Six People Just Completed A NASA Isolation Experiment And Emerged To The Dumpster Fire That Is 2017

The team had been living in a geodesic dome on a remote peak in Hawaii.

Six people who have been living inside a geodesic dome on a remote peak in Hawaii, pretending to be astronauts, emerged Sunday to see the unfiltered sun for the first time in eight months.

University of Hawai‘i News / Via Flickr

The volunteer scientists had been living in the 1,200-square-foot dome since Jan. 19, in an effort to learn about what it will be like if, or when, NASA sends people to Mars.

HI-SEAS V crew / Via Flickr

The crew — James Bevington, Joshua Ehrlich, Brian Ramos, Laura Lark, Ansley Barnard, and Samuel Payler — were researching human behavior and performance.

HI SEAS / Via Twitter: @HI_SEAS

The eight-month study, known as the Hawaii Space Exploration Analog and Simulation, was the fifth of its kind, funded by NASA and run through the University of Hawaii.

But for those of us who've been stuck on the outside, there's really just one burning question: How do they feel about the world they've returned to?

How long until they ask to be let back in

who wants to tell them

The crew did have some access to information, so returning has not been a complete shock, Ehrlich, a systems engineer and crew member, told BuzzFeed News.

HI-SEAS V crew

Still, Ehrlich said, "it's weird — you're living inside this habitat for eight months."

"So you've basically been in a place for three-quarters of a year, and you come outside and that finally feels real to you," he explained. "Like, oh man, it's the middle of September, you got the holidays coming up. You got bills and plans to figure out. It's a big reality check."

In order to learn what was happening back home, the crew was allowed to request news about certain topics; mission support would then send a screenshot of a related article, but never links.

Just like in space, there was a 20-minute delay before communications were transmitted. The crew also couldn't access Google, so most of their new information came from following Wikipedia's current events or looking at mission-related websites, Ehrlich said.

Ehrlich described himself as someone who likes to keep up with US and international news, and said he kept up the habit while living in the dome — possibly more than he should have. He is originally from Hollywood, Florida, he added, and was constantly checking the National Hurricane Centre website for updates during Irma.

He also became obsessed with news about North Korea's missile program, he said, noting that the crew wasn't actually on Mars, but instead in the "danger zone" of a potential strike.

HI-SEAS V crew / Via Flickr

"Looking back, I wish hadn't been as on top of the news," Ehrlich said. "We want to say we're on Mars, but reality check, you're on Earth still."

"My curiosity kinda bit me in the butt because eventually I wanted to learn more and more and it got to the point where I made myself nervous about the situation," he continued.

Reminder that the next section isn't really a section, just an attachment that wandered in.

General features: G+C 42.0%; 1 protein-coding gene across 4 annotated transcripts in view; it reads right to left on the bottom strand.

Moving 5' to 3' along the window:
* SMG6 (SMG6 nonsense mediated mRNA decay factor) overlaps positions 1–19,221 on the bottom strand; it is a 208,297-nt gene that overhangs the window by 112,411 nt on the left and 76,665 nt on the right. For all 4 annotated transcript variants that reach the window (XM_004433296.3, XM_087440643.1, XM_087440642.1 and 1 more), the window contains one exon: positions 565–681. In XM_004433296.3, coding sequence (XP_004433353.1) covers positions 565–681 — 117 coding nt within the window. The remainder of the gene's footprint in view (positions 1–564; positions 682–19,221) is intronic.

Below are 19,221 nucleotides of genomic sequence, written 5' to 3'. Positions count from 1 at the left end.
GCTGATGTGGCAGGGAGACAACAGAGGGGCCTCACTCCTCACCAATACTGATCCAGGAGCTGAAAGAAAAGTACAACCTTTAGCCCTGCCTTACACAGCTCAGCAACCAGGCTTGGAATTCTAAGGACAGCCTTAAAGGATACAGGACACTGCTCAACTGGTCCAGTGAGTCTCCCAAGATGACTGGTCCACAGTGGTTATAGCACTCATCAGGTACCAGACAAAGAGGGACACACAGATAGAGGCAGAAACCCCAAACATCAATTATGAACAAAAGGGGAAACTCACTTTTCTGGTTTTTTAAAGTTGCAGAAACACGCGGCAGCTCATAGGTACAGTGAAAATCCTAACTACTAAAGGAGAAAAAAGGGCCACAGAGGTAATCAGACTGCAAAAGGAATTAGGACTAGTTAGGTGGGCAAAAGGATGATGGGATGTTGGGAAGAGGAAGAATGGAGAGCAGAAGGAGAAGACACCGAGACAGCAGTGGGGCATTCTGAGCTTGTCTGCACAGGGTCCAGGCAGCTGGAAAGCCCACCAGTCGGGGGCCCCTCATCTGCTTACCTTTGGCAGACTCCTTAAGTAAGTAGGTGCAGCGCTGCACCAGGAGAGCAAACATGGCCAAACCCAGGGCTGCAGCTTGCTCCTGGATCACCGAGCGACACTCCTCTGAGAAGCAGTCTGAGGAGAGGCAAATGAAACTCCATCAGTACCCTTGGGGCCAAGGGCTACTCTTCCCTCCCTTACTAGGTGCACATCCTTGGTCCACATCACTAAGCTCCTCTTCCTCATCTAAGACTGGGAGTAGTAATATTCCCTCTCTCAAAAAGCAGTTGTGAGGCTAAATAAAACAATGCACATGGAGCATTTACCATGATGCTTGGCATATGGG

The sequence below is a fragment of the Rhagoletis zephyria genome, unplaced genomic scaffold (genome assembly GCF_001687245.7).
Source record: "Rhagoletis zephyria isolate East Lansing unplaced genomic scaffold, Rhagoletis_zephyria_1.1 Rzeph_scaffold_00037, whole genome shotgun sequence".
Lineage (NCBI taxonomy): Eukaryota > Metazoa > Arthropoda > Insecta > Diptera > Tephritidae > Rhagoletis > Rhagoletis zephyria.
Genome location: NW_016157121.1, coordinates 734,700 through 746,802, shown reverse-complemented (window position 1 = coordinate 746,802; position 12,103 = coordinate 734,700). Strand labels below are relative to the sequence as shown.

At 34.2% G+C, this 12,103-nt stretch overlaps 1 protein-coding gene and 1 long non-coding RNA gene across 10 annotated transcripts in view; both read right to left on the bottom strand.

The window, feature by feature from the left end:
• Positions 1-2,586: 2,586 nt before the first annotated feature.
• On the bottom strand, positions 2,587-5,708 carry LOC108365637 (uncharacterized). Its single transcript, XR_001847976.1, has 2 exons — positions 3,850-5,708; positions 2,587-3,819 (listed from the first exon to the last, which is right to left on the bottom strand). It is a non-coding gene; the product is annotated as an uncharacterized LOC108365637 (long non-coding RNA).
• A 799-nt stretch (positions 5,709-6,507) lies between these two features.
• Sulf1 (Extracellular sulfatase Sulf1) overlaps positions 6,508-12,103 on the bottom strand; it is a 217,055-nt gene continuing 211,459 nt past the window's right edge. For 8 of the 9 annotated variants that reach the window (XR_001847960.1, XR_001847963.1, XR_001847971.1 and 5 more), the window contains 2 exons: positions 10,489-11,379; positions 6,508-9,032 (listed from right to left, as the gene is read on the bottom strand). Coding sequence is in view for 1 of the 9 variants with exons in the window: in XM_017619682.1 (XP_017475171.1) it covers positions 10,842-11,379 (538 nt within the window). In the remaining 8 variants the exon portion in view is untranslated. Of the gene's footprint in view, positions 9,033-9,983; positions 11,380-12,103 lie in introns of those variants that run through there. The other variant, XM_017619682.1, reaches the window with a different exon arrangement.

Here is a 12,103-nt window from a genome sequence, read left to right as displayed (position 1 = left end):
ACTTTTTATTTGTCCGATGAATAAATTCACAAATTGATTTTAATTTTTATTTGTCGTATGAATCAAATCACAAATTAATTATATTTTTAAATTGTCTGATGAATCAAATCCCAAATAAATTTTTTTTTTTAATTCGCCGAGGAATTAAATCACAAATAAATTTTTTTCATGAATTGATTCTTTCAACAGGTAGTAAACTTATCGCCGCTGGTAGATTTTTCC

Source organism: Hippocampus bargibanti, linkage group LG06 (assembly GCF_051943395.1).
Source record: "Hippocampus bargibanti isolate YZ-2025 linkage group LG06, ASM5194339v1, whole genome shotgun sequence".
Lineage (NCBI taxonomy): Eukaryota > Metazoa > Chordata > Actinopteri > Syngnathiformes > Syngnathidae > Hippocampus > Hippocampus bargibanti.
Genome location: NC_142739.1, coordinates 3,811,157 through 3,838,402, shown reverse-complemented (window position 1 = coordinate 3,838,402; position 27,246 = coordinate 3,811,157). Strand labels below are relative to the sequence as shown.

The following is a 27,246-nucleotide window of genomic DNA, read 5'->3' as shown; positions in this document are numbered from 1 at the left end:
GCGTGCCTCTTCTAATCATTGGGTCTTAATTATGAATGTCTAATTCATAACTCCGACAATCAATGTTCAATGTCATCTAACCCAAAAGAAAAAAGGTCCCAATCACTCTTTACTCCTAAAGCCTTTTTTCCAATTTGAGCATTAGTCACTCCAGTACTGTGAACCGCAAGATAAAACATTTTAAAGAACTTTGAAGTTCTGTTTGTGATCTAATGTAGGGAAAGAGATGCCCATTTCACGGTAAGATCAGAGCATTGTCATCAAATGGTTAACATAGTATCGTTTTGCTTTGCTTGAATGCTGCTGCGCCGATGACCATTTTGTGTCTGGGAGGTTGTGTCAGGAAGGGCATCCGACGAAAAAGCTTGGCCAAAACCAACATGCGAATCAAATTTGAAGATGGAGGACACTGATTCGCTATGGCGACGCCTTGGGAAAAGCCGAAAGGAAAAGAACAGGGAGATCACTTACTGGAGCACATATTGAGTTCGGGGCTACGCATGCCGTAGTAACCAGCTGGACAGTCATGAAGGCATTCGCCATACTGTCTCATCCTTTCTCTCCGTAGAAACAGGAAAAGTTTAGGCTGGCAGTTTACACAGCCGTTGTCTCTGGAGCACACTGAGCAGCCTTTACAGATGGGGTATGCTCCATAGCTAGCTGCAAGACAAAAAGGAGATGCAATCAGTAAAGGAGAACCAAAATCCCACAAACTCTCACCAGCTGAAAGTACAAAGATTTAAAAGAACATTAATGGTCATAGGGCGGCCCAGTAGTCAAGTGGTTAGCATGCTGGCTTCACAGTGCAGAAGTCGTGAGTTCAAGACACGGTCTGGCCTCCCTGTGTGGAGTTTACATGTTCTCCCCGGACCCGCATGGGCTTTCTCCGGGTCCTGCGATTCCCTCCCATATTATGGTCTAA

Ehrlich described reading articles about "some type of strike" on Hawaii as psychologically uncomfortable. "It's a little shocking, but you trust what's happening around you," he said. "You just refocus on what's really at hand, what you have control over."

Other crew members were able to actually enjoy being cut off from the dumpster fire raging back on Earth, he added. "Some of the crew members were happy with being secluded and isolated ... as far as current events goes," he said.

HI-SEAS V crew / Via Flickr

Ehrlich working on a project to grow plants while inside the dome.

In order to leave the dome during the eight-month isolation period to explore mock Mars, the crew members had to wear elaborate mock spacesuits, and Ehrlich said it has also been overwhelming — in a good way — to reintegrate with nature.

HI-SEAS V crew / Via Flickr

"Right now, I'm wearing just shorts and a shirt," he said, sounding pretty happy about it. "I'm walking over the grass without shoes or socks. It's really interesting to ... get those sensations back. Like smells. Hearing birds chirping."

Ehrlich, who is now based in Denver, says he is an avid hiker and found that as the months passed inside the dome, he looked forward to returning to his usual surroundings.

"It's something you miss and take for granted and just forget about," he said. "The sun is beating down on you. You get a rush of air. That's all been thrown at us at once — but it's been pretty fun to get back to that life."

But, he added, "there's a reintegration process that has to be considered." He noted that manned missions to Mars would likely last much, much longer than eight months, and returning astronauts would have other factors to consider, like radiation and gravity.

Since leaving the dome, Ehrlich said, he has enjoyed grilling burgers and eating fresh fruit. Another highlight, he said, was getting to take a bath again.

University of Hawai‘i News / Via Flickr

"You want to just do everything," Ehrlich said about finally getting to leave the dome. "It's as if you won a million dollars."

"It's really fun to be outside," he said. "In fact, I don't want to be inside."

Making moms everywhere proud, Ehrlich admitted that he called his mother and grandma as soon as he got out of the dome. "I wanted to hear their voices," he said, adding that he also called his girlfriend "and it was awesome to hear her."